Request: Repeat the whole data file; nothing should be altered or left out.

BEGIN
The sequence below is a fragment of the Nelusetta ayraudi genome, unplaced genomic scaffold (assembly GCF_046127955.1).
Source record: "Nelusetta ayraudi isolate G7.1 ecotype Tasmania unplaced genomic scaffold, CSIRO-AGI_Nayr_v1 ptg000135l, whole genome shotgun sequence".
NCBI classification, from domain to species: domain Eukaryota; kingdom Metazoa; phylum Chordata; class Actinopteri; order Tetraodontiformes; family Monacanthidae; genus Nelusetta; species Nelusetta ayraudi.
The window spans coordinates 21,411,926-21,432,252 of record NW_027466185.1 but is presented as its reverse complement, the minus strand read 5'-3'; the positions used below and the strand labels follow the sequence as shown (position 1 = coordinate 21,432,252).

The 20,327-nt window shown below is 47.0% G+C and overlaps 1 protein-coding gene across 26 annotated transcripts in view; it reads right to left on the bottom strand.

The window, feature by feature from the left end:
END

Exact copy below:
The sequence below is a fragment of the Nelusetta ayraudi genome, unplaced genomic scaffold (assembly GCF_046127955.1).
Source record: "Nelusetta ayraudi isolate G7.1 ecotype Tasmania unplaced genomic scaffold, CSIRO-AGI_Nayr_v1 ptg000135l, whole genome shotgun sequence".
NCBI classification, from domain to species: domain Eukaryota; kingdom Metazoa; phylum Chordata; class Actinopteri; order Tetraodontiformes; family Monacanthidae; genus Nelusetta; species Nelusetta ayraudi.
The window spans coordinates 21,411,926-21,432,252 of record NW_027466185.1 but is presented as its reverse complement, the minus strand read 5'-3'; the positions used below and the strand labels follow the sequence as shown (position 1 = coordinate 21,432,252).

The 20,327-nt window shown below is 47.0% G+C and overlaps 1 protein-coding gene across 26 annotated transcripts in view; it reads right to left on the bottom strand.

The window, feature by feature from the left end: